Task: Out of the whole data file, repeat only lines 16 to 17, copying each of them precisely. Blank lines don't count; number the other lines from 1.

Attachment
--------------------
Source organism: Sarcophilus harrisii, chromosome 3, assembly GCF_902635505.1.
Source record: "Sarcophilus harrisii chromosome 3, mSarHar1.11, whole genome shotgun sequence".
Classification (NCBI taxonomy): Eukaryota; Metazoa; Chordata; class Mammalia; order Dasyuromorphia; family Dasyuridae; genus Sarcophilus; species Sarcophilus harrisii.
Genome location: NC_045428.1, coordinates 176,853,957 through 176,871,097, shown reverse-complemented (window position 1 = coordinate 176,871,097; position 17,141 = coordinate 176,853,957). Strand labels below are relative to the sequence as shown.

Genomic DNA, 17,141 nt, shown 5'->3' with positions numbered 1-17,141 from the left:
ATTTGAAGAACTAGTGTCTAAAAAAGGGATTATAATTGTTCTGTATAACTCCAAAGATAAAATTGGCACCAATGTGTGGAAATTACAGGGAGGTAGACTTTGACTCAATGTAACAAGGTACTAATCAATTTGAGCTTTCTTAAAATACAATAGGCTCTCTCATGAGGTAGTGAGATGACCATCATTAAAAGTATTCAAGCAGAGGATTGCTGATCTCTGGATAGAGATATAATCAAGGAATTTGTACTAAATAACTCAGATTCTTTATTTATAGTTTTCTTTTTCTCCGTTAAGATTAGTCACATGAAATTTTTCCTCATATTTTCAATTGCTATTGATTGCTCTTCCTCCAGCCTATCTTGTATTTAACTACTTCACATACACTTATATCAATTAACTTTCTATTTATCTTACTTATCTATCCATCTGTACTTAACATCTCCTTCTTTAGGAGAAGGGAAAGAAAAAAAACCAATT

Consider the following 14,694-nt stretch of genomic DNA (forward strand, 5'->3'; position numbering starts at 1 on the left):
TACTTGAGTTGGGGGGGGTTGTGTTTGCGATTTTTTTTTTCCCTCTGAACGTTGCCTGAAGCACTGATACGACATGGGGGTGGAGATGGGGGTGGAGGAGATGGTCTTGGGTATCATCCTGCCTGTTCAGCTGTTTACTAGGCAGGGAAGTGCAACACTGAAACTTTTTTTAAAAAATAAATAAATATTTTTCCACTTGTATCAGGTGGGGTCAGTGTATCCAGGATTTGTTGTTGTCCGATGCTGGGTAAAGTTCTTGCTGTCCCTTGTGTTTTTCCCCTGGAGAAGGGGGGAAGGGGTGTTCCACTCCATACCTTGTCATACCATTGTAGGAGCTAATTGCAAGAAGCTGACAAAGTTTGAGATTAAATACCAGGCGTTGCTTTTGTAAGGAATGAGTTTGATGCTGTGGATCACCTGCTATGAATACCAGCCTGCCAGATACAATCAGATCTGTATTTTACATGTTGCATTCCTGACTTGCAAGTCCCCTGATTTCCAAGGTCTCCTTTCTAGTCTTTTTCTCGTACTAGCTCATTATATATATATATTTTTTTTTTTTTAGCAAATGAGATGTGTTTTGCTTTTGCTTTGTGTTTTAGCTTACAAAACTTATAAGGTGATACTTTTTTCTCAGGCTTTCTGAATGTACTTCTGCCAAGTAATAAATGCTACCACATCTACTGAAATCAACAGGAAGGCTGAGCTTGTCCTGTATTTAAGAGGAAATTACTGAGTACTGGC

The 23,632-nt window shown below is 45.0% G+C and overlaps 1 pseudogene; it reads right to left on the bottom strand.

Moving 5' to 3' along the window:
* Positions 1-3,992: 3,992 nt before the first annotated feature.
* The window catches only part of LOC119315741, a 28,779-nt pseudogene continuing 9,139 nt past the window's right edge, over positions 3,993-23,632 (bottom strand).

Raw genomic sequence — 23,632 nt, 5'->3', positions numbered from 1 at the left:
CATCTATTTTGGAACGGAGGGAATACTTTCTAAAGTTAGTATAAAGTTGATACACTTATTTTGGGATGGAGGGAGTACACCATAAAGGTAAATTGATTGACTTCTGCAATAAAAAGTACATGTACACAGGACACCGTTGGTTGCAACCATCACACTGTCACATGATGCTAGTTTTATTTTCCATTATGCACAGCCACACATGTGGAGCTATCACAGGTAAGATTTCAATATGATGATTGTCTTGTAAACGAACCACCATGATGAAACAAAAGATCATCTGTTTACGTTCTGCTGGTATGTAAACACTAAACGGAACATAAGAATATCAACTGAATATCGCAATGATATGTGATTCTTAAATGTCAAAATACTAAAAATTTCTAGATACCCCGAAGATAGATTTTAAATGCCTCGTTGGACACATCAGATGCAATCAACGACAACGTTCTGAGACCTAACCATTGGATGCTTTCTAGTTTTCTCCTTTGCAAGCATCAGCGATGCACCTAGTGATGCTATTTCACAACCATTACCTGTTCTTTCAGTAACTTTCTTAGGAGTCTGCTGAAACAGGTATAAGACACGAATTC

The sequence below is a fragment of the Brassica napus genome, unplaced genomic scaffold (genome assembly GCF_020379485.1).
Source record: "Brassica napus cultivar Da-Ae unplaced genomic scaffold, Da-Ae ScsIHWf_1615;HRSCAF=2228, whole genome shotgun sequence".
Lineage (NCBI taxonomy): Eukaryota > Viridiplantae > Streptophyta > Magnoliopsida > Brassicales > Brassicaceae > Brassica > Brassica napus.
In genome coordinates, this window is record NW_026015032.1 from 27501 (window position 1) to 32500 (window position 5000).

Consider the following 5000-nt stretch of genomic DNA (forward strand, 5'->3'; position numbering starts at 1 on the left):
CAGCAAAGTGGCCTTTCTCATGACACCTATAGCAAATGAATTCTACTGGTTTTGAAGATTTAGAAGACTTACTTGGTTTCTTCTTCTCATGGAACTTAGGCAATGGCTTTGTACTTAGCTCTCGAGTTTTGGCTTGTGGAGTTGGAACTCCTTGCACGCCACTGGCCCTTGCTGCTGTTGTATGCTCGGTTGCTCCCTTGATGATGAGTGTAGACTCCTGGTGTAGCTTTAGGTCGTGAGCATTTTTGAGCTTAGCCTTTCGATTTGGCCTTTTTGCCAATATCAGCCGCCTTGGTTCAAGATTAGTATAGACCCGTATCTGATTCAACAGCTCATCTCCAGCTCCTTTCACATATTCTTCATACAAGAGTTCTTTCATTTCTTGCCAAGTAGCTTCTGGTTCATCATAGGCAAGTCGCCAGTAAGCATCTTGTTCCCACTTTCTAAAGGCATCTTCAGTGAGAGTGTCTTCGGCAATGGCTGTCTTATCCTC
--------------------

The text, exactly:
Source record: "Brassica napus cultivar Da-Ae unplaced genomic scaffold, Da-Ae ScsIHWf_1615;HRSCAF=2228, whole genome shotgun sequence".
Lineage (NCBI taxonomy): Eukaryota > Viridiplantae > Streptophyta > Magnoliopsida > Brassicales > Brassicaceae > Brassica > Brassica napus.